Special to The Gardner News
A contract with Elevate Edgerton for Economic Development Services in 2022 was approved at the November 18 city council meeting.
The 2022 budget request includes $55,000 membership plus $10,000 special grant for targeted allocation to the Commercial Development Recruiting Fund.
James Oltman, president, presented a 2021 year-in-review.
“The On the Go Travel Center is the first big truck stop and a much needed service,” he said.
Oltman said it had still been a challenging year with Covid, but their partnership with Olathe Health to have a vaccine clinic for LPKC and residents had been positive.
They provide a lot of support to smaller and private businesses in the community, he said.
An article about Edgerton had been featured in SimplyKC Magazine.
“Edgerton’s had a role in Southwest Johnson County becoming a destination for shopping, outdoors and sports,” he said.
Edgerton Historical Society
A draft agreement for 2022 with the Edgerton Historic Society for the Edgerton Community Museum will continue for its ninth year. The historical society pays the city a monthly usage and maintenance fee set at one dollar.
Charlie Troutner, museum curator and former council member, said things were going well at the museum, and they were looking forward to two upcoming exciting donations including a chair from Edgerton Rural High School.
“I want to thank the city for all their support,” he said.
United Community Services
A donation of $2500 for United Community Services for the Human Service Fund was approved.
Julie Brewer, executive director, said they were celebrating a decade of partnership with Edgerton.
The Human Services Fund assists cities with helping people in difficult circumstances below or near the poverty level, she said.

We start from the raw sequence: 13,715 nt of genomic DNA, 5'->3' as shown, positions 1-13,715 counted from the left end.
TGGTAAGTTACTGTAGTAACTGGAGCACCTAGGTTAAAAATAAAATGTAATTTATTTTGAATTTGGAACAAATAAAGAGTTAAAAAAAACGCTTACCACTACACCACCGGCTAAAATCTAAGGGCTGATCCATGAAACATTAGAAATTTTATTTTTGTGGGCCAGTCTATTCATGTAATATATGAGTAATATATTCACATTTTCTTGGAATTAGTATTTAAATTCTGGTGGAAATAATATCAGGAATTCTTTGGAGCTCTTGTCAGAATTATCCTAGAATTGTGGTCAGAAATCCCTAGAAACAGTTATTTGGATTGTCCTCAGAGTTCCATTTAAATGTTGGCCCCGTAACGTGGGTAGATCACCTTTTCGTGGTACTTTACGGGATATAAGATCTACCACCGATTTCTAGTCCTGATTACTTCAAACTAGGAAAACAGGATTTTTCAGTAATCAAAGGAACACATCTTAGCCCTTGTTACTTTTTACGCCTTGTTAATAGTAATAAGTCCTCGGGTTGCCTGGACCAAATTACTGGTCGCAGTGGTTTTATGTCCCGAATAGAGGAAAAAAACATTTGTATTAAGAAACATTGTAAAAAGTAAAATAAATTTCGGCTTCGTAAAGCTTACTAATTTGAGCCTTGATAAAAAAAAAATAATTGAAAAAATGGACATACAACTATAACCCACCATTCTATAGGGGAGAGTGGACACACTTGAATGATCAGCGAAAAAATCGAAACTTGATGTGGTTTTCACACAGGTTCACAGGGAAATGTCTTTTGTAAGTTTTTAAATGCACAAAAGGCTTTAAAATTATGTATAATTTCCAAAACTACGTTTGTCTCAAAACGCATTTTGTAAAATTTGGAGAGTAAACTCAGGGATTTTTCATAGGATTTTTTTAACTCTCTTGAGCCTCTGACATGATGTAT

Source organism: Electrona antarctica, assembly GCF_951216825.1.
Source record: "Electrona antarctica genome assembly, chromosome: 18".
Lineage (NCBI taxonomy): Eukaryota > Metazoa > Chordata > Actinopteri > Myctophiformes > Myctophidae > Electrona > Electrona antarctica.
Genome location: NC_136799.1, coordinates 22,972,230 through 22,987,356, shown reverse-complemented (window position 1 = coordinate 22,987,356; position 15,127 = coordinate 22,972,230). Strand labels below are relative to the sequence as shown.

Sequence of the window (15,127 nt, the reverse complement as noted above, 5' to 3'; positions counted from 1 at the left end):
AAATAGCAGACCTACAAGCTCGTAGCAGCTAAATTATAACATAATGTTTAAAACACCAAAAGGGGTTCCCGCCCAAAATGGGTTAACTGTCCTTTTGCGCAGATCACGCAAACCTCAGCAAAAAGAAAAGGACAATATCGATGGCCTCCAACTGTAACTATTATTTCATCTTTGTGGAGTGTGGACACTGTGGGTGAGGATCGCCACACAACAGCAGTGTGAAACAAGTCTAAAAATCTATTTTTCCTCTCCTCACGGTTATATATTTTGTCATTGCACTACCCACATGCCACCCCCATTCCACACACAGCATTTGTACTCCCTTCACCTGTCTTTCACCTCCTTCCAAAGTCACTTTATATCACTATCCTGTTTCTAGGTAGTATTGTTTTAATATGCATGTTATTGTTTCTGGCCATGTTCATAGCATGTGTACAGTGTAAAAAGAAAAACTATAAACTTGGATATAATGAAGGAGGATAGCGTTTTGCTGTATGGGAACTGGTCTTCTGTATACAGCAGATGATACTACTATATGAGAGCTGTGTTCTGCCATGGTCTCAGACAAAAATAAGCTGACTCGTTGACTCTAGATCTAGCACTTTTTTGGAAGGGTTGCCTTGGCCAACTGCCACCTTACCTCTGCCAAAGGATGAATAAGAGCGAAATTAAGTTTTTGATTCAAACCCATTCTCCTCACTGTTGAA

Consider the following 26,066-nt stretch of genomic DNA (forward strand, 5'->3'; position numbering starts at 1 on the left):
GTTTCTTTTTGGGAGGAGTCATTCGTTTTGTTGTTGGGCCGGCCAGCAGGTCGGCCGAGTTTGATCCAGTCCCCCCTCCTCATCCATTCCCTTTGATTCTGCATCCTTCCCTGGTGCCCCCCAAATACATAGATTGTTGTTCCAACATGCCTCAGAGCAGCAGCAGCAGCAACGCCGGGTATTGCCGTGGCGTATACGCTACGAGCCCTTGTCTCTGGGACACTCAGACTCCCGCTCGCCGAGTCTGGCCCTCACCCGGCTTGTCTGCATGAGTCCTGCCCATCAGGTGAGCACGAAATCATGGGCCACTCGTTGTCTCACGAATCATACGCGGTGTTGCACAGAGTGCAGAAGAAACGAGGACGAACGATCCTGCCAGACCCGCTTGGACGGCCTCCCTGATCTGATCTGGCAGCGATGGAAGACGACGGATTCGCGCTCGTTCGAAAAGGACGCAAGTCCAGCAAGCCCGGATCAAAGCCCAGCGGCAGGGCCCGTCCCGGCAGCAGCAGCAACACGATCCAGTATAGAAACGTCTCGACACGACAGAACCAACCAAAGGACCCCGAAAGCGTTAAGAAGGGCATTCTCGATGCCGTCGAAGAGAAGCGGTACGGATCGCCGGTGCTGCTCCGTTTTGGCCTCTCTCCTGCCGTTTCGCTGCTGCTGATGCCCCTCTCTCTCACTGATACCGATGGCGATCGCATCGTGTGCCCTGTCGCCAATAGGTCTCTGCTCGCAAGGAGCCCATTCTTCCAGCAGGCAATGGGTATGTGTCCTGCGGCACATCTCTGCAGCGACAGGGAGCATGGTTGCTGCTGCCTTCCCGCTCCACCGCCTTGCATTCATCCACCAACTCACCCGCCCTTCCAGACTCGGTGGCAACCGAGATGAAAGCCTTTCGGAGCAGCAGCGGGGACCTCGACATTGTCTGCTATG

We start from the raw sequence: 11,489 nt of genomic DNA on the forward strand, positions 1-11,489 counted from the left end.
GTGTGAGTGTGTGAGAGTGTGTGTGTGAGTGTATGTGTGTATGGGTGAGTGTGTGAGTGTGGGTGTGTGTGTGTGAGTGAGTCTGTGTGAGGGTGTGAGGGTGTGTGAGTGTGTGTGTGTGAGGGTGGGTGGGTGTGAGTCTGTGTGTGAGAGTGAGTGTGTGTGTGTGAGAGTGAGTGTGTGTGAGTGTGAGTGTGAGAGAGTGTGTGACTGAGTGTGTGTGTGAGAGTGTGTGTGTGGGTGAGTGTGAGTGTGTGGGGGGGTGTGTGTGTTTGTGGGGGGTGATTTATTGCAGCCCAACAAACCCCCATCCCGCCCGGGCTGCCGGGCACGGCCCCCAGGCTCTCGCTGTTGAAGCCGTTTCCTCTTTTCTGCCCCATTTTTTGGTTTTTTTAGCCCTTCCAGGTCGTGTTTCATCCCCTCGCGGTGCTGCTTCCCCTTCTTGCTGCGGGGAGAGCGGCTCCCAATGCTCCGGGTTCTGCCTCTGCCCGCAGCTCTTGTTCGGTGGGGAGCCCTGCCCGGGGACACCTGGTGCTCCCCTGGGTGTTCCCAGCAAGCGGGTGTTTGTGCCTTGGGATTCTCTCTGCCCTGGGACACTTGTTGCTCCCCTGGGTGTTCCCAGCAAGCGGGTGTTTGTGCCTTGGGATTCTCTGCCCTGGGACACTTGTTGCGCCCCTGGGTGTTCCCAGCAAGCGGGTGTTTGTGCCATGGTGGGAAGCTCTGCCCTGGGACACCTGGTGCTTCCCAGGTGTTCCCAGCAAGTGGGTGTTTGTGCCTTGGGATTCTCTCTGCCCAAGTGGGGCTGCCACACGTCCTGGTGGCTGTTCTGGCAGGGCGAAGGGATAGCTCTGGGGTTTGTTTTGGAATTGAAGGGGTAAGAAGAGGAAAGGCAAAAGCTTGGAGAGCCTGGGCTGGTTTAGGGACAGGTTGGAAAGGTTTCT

Brewer said a family of three living with less than $43,000 is considered poverty level in Johnson County.
Funding goes to nonprofit agencies that help with childcare, job training, emergency aid and shelter, child and or adult abuse, child welfare and health care.
Brewer said when the pandemic happened homelessness was part of the emergency care services. “There is a lot of collaboration with agencies in 14 participating cities,” she said.
Brewer said new services this year were for health and wellness, safety issues, basic needs and work and income.
Roberts, mayor, said he wanted to know more about basic needs.
Brewer said it was mainly free food distribution services provided through Catholic Charities to build relationships with people in need and El Centro. “There is also a focus on financial management and building skill sets,” she said.
Roberts said how UCS deals with homelessness is often dire. “They do provide more than a roof over someone’s head, but a network system to help get out,” he said.
Brewer said they are fortunate in Johnson County to have a small and might agency support system. “There is a myth that no one in Johnson County is in need,” she said.
Brewer said one of the issues in the county is a lack of a men without minor children shelter.
Roberts said since 2012 and 2013 the budget had paid back to the community 20 to 30 times. “It is a minimal donation from the yearly budget,” he said. “I can’t overstate how small that is for the benefit we get back because they magnify and stretch and do great good with it.”